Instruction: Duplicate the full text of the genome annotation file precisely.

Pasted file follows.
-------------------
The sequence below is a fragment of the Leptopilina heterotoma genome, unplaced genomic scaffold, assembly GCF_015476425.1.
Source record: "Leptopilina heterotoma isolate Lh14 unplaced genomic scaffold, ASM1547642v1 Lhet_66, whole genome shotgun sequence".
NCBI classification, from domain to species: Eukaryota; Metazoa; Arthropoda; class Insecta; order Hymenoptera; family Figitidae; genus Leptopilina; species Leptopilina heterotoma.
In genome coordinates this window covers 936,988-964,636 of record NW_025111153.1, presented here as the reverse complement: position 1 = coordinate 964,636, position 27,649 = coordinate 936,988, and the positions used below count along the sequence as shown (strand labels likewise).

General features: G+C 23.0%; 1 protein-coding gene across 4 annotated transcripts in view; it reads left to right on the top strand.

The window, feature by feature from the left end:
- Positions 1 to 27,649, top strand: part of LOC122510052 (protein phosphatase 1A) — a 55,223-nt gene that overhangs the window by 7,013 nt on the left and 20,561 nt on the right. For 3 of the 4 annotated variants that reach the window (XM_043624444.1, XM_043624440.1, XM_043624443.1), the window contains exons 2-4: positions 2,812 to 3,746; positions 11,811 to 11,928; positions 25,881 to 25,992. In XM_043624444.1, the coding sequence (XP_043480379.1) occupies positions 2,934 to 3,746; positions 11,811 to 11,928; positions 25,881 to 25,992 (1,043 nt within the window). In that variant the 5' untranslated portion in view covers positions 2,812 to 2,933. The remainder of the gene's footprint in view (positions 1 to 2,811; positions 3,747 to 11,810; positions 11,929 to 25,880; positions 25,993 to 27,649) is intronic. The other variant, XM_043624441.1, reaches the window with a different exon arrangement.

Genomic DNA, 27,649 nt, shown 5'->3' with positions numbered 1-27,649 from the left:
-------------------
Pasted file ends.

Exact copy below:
The sequence below is a fragment of the Leptopilina heterotoma genome, unplaced genomic scaffold, assembly GCF_015476425.1.
Source record: "Leptopilina heterotoma isolate Lh14 unplaced genomic scaffold, ASM1547642v1 Lhet_66, whole genome shotgun sequence".
NCBI classification, from domain to species: Eukaryota; Metazoa; Arthropoda; class Insecta; order Hymenoptera; family Figitidae; genus Leptopilina; species Leptopilina heterotoma.
In genome coordinates this window covers 936,988-964,636 of record NW_025111153.1, presented here as the reverse complement: position 1 = coordinate 964,636, position 27,649 = coordinate 936,988, and the positions used below count along the sequence as shown (strand labels likewise).

General features: G+C 23.0%; 1 protein-coding gene across 4 annotated transcripts in view; it reads left to right on the top strand.

The window, feature by feature from the left end:
- Positions 1 to 27,649, top strand: part of LOC122510052 (protein phosphatase 1A) — a 55,223-nt gene that overhangs the window by 7,013 nt on the left and 20,561 nt on the right. For 3 of the 4 annotated variants that reach the window (XM_043624444.1, XM_043624440.1, XM_043624443.1), the window contains exons 2-4: positions 2,812 to 3,746; positions 11,811 to 11,928; positions 25,881 to 25,992. In XM_043624444.1, the coding sequence (XP_043480379.1) occupies positions 2,934 to 3,746; positions 11,811 to 11,928; positions 25,881 to 25,992 (1,043 nt within the window). In that variant the 5' untranslated portion in view covers positions 2,812 to 2,933. The remainder of the gene's footprint in view (positions 1 to 2,811; positions 3,747 to 11,810; positions 11,929 to 25,880; positions 25,993 to 27,649) is intronic. The other variant, XM_043624441.1, reaches the window with a different exon arrangement.

Genomic DNA, 27,649 nt, shown 5'->3' with positions numbered 1-27,649 from the left: